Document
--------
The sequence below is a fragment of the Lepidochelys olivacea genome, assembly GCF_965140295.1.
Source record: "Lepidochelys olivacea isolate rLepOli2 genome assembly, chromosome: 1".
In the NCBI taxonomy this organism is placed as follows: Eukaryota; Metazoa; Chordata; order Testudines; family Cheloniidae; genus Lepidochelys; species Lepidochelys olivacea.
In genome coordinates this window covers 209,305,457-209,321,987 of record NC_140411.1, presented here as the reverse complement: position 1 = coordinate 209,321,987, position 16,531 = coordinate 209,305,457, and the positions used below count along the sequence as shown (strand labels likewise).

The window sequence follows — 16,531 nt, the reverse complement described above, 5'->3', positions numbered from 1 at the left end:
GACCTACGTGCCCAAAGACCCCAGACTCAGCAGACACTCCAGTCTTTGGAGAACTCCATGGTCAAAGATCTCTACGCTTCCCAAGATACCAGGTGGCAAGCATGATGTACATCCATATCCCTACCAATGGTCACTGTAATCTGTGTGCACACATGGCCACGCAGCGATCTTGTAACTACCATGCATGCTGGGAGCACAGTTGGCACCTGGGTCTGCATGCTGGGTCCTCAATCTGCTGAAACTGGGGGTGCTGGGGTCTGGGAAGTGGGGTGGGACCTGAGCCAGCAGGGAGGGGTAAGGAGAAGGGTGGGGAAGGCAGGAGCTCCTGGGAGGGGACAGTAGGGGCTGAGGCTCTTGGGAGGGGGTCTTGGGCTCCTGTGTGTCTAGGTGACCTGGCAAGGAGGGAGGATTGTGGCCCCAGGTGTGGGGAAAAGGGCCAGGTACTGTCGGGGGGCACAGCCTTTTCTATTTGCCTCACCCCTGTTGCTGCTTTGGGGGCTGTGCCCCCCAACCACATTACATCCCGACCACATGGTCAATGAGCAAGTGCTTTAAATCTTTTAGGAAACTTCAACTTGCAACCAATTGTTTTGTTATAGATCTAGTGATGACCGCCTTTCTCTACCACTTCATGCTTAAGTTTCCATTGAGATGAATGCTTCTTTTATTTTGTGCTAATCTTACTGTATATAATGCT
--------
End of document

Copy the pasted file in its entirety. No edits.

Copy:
The sequence below is a fragment of the Lepidochelys olivacea genome, assembly GCF_965140295.1.
Source record: "Lepidochelys olivacea isolate rLepOli2 genome assembly, chromosome: 1".
In the NCBI taxonomy this organism is placed as follows: Eukaryota; Metazoa; Chordata; order Testudines; family Cheloniidae; genus Lepidochelys; species Lepidochelys olivacea.
In genome coordinates this window covers 209,305,457-209,321,987 of record NC_140411.1, presented here as the reverse complement: position 1 = coordinate 209,321,987, position 16,531 = coordinate 209,305,457, and the positions used below count along the sequence as shown (strand labels likewise).

The window sequence follows — 16,531 nt, the reverse complement described above, 5'->3', positions numbered from 1 at the left end:
GACCTACGTGCCCAAAGACCCCAGACTCAGCAGACACTCCAGTCTTTGGAGAACTCCATGGTCAAAGATCTCTACGCTTCCCAAGATACCAGGTGGCAAGCATGATGTACATCCATATCCCTACCAATGGTCACTGTAATCTGTGTGCACACATGGCCACGCAGCGATCTTGTAACTACCATGCATGCTGGGAGCACAGTTGGCACCTGGGTCTGCATGCTGGGTCCTCAATCTGCTGAAACTGGGGGTGCTGGGGTCTGGGAAGTGGGGTGGGACCTGAGCCAGCAGGGAGGGGTAAGGAGAAGGGTGGGGAAGGCAGGAGCTCCTGGGAGGGGACAGTAGGGGCTGAGGCTCTTGGGAGGGGGTCTTGGGCTCCTGTGTGTCTAGGTGACCTGGCAAGGAGGGAGGATTGTGGCCCCAGGTGTGGGGAAAAGGGCCAGGTACTGTCGGGGGGCACAGCCTTTTCTATTTGCCTCACCCCTGTTGCTGCTTTGGGGGCTGTGCCCCCCAACCACATTACATCCCGACCACATGGTCAATGAGCAAGTGCTTTAAATCTTTTAGGAAACTTCAACTTGCAACCAATTGTTTTGTTATAGATCTAGTGATGACCGCCTTTCTCTACCACTTCATGCTTAAGTTTCCATTGAGATGAATGCTTCTTTTATTTTGTGCTAATCTTACTGTATATAATGCT